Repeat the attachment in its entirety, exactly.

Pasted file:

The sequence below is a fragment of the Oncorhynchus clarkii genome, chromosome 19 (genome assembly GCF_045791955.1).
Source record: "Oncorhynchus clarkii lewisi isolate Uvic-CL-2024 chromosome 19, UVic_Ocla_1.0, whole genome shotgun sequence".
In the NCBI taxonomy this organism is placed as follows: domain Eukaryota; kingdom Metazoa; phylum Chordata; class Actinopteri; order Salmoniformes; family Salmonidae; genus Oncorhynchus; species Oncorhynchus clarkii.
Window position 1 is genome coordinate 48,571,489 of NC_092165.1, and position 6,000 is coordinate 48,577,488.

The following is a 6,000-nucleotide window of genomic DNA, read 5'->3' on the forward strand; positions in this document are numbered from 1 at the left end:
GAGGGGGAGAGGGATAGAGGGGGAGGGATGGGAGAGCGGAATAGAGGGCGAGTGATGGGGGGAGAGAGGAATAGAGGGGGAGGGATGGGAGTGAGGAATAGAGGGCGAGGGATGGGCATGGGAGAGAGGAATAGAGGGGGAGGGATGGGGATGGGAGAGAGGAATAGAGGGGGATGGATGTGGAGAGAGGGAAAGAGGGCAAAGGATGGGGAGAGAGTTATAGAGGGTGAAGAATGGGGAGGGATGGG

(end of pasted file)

The sequence below is a fragment of the Oncorhynchus clarkii genome, chromosome 19 (genome assembly GCF_045791955.1).
Source record: "Oncorhynchus clarkii lewisi isolate Uvic-CL-2024 chromosome 19, UVic_Ocla_1.0, whole genome shotgun sequence".
In the NCBI taxonomy this organism is placed as follows: domain Eukaryota; kingdom Metazoa; phylum Chordata; class Actinopteri; order Salmoniformes; family Salmonidae; genus Oncorhynchus; species Oncorhynchus clarkii.
Window position 1 is genome coordinate 48,571,489 of NC_092165.1, and position 6,000 is coordinate 48,577,488.

The following is a 6,000-nucleotide window of genomic DNA, read 5'->3' on the forward strand; positions in this document are numbered from 1 at the left end:
GAGGGGGAGAGGGATAGAGGGGGAGGGATGGGAGAGCGGAATAGAGGGCGAGTGATGGGGGGAGAGAGGAATAGAGGGGGAGGGATGGGAGTGAGGAATAGAGGGCGAGGGATGGGCATGGGAGAGAGGAATAGAGGGGGAGGGATGGGGATGGGAGAGAGGAATAGAGGGGGATGGATGTGGAGAGAGGGAAAGAGGGCAAAGGATGGGGAGAGAGTTATAGAGGGTGAAGAATGGGGAGGGATGGG